I’m posting this from Australia where the winter is just beginning. At the Redlands Research Station near Brisbane today I saw plenty of dollar spot on seashore paspalum. Pictured is a plot of Sea Isle Supreme. These are the typical symptoms of dollar spot that occur when the growth of seashore paspalum is slow.
I also saw some interesting mite damage yesterday on bermudagrass (or green couch as it is called here). From a distance the area pictured below looked as if it were suffering from drought stress, but upon closer inspection these severely stunted shoots, so typical of mite damage, were found. Last year I saw mite damage at Bangladesh and wrote about it in this post.
At Thailand last week I visited four golf courses. There were two with zoysia greens and two with TifEagle greens. One had seashore paspalum fairways, one had zoysia fairways, another had bermudagrass fairways, and another had native grass fairways. I’m fascinated by the types of warm-season grasses that grow in different parts of the world, and clearly the weather has a lot to do with that. Some grasses thrive in one area, while others struggle. I put together a series of bubble charts that plot world cities by their climatological normals, the average weather data over a number of years.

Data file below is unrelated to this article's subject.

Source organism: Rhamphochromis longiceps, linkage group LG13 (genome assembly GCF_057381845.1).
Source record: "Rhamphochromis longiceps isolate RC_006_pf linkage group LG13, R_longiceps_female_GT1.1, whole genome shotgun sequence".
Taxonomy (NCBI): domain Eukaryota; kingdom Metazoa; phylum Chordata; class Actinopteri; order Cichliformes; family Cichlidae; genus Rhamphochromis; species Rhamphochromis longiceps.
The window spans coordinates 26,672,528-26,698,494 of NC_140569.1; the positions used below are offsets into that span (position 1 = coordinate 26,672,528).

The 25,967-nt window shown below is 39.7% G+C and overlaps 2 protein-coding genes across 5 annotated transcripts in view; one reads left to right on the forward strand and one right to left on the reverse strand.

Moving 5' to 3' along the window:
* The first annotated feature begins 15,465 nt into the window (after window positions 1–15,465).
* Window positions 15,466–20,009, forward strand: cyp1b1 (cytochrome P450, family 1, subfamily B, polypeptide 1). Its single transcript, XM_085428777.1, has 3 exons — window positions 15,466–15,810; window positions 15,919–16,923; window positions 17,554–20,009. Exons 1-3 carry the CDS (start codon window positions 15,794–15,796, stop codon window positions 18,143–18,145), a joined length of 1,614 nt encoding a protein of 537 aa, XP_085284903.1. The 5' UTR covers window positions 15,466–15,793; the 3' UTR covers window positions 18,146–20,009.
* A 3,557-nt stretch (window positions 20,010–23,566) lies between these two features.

I’ll be updating these charts monthly on www.blog.asianturfgrass.com. As the northern hemisphere summer progresses, we will see that transition zone cities such as Atlanta, Osaka, Shanghai, and Tokyo move very close on this bubble chart to places where only warm-season grasses are grown such as Miami, Singapore, and Tahiti. The difficulty of managing cool-season grass during the summer is shown clearly when the average weather conditions are the same as in tropical cities.